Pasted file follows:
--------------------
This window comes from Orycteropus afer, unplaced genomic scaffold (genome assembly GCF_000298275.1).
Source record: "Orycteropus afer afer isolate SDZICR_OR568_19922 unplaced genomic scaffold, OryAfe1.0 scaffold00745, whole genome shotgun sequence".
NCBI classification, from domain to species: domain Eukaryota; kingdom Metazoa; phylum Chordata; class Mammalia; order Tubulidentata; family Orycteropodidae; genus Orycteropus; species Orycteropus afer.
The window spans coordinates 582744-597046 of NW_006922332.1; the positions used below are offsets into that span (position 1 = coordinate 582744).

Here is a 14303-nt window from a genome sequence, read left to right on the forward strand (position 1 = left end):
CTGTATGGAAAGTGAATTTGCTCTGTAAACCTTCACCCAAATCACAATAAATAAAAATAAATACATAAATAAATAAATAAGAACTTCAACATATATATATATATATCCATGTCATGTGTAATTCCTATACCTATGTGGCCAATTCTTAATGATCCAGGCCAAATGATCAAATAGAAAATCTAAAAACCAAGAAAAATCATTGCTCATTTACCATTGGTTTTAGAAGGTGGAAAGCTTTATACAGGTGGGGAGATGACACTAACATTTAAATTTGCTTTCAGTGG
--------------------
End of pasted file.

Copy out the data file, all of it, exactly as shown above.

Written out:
This window comes from Orycteropus afer, unplaced genomic scaffold (genome assembly GCF_000298275.1).
Source record: "Orycteropus afer afer isolate SDZICR_OR568_19922 unplaced genomic scaffold, OryAfe1.0 scaffold00745, whole genome shotgun sequence".
NCBI classification, from domain to species: domain Eukaryota; kingdom Metazoa; phylum Chordata; class Mammalia; order Tubulidentata; family Orycteropodidae; genus Orycteropus; species Orycteropus afer.
The window spans coordinates 582744-597046 of NW_006922332.1; the positions used below are offsets into that span (position 1 = coordinate 582744).

Here is a 14303-nt window from a genome sequence, read left to right on the forward strand (position 1 = left end):
CTGTATGGAAAGTGAATTTGCTCTGTAAACCTTCACCCAAATCACAATAAATAAAAATAAATACATAAATAAATAAATAAGAACTTCAACATATATATATATATATCCATGTCATGTGTAATTCCTATACCTATGTGGCCAATTCTTAATGATCCAGGCCAAATGATCAAATAGAAAATCTAAAAACCAAGAAAAATCATTGCTCATTTACCATTGGTTTTAGAAGGTGGAAAGCTTTATACAGGTGGGGAGATGACACTAACATTTAAATTTGCTTTCAGTGG